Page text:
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Roommates with a Player

Dedicated to
all of my supportive readers out there!
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Yes, this is truly the very last chapter of Roommates with a Player. I can’t believe I did it! I finished my very first story! Now, I want each and every one of you guys to comment and tell me your honest feedback about the whole story. I need to know what you thought!

There will be NO sequel to Roommates with a Player. There may be some one-shots when I have time, but it's finished. Look forward to my new work, "The Girls in Room 409"!

 

“For Emma, forever ago,” – Bon Iver, For Emma

Four years later…

            “What do you think about this one?” I asked to him, holding up a magazine cutout of a fancy loft. “It’s on the Upper East side. Isn’t that where you want to live?”

            But Ricky was too busy with his hair to answer me. We were both sitting at our dining room table; dozens of Luxury Homes magazines and newspapers strewn about the surface, making it seem very cluttered. Ricky had grabbed my mirror from my purse and was examining a spot on his head.

            “What are you doing now?” I exhaled, dropping the article I had back onto the table.

            “Emma,” he looked up, his face very serious. “I think I’m balding.”

            I couldn’t help but giggle. “Trust me, Ricky. You’re not balding.”

            He lowered the mirror back into my purse and jutted out his lower lip, an expression of worry painting his face.

            For four years, it’d been like this; just the two of us, living in his now-filled loft in the city. I loved it. We visited Henry and Michelle for holidays and I got to finish college nearby. I never went back to dreary Florida and soon, Aunt Joyce’s postcards started to return. I think she kind of figured it was better to just let me go.

            I currently worked part-time as bookstore clerk a few blocks away, and Ricky was climbing the ladder in business, though I didn’t really bother to ask much about the details, because then he started talking in numbers, which immediately confused me. I was never any good at math.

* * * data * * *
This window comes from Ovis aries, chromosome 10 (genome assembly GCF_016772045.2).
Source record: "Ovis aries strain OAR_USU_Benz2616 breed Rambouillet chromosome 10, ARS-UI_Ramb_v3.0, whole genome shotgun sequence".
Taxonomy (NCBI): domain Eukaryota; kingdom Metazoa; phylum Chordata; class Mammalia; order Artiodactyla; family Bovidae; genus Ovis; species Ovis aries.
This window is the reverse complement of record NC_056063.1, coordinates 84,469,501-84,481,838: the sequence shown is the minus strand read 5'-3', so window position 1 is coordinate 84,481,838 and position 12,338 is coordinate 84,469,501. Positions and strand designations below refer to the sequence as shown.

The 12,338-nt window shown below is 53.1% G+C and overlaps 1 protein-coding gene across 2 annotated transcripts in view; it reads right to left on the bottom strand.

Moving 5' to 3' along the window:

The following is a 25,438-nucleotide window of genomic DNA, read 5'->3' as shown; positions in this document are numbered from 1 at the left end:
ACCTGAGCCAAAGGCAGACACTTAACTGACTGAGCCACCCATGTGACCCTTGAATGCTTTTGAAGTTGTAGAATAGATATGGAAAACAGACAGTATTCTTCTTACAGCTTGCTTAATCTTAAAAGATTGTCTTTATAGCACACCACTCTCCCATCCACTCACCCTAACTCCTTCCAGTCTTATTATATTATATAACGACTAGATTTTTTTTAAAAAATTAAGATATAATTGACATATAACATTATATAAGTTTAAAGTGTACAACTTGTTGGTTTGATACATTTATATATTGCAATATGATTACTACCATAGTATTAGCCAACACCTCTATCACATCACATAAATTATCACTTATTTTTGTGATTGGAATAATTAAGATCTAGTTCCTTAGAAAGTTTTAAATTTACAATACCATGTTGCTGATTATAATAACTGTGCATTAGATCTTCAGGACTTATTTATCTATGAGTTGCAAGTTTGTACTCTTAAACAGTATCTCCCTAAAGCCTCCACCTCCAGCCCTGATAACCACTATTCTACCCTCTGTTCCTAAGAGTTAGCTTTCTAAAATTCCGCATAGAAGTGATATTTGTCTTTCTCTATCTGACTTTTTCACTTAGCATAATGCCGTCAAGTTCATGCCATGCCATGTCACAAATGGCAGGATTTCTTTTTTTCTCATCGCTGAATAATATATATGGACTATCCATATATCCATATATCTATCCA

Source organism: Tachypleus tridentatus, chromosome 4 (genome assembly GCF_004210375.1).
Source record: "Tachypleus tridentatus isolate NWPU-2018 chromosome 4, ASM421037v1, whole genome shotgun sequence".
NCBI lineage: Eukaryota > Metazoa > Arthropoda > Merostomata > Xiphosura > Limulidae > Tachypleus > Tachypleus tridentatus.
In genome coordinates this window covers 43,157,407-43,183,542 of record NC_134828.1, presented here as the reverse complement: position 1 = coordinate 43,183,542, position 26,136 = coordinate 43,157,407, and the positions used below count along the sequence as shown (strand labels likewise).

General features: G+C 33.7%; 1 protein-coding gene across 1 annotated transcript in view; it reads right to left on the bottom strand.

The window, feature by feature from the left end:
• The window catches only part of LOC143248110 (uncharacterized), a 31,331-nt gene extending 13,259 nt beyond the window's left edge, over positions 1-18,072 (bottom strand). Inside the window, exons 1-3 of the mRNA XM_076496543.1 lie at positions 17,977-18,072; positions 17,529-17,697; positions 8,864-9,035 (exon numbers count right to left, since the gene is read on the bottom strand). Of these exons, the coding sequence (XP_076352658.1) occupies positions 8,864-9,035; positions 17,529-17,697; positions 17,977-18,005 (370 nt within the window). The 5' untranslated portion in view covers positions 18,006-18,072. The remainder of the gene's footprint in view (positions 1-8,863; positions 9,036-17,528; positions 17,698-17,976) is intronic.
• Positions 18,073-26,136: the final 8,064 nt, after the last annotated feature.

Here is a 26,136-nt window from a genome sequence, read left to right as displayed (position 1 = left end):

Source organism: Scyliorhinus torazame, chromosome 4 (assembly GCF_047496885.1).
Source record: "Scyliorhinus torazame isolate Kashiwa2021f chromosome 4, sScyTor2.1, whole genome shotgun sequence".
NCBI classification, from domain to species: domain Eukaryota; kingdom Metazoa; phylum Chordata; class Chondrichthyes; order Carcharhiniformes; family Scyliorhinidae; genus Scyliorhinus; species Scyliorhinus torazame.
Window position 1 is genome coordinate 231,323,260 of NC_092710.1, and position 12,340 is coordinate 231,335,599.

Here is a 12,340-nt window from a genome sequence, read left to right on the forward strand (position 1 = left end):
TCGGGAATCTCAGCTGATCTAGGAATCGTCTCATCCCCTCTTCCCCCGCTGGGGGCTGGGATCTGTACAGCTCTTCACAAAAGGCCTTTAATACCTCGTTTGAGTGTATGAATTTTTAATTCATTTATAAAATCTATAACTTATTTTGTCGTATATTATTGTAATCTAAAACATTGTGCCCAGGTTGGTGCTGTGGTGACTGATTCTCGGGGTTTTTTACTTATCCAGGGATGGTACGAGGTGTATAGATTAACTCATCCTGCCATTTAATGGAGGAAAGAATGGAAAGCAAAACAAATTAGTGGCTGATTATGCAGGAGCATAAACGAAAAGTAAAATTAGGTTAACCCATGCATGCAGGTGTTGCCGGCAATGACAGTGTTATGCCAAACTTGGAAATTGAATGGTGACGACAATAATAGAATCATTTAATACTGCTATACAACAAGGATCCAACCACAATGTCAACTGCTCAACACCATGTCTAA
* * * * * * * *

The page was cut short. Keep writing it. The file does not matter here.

Charlie was in high school, reliving Ricky’s dreams…or rather, nightmares. Henry and Michelle were still thick as thieves and had accepted Ricky and I like it was just your regular relationship, even though it wasn’t. Riley said she’d “known it the whole time”, but I could see through her lies. She was just as shocked as I was with it.

            James knew it was coming. And he’d moved on accordingly. He was currently dated his ex-girl friend from years past, Tiffany. I’d never met her, but she seemed like a great gal. He and her were living somewhere in California, though I couldn’t tell you where. James didn’t keep up much contact with me, only with Ricky. I didn’t mind, though. I’d been making new friends of my own at the bookstore.

            Hailey and Maggie were still living in town and visited frequently. They insisted on being called the ones who’d “gotten us together”, and told Ricky and me every chance they got. Even though it was sort of true, I didn’t like admitting it to them.

            As for Nathan, he was now residing a few markers away from my parents, and he slept peacefully, smelling the flowers I brought him every other week and listening to me talk about my petty problems and the new joys in life. His funeral had been one of relief, not just for me, but also for his family. Mrs. Cross had been put into a senior home because her condition only seemed to worsen, and Mr. Cross and I would sometimes run into each other at the cemetery. We would talk briefly on how life was going, and then we would reminisce on memories we had with Nate. Sometimes, Nathan came to visit me in my dreams. Letting go of my best friend hadn’t been as hard as I’d thought, and time had mended most of my wounds.

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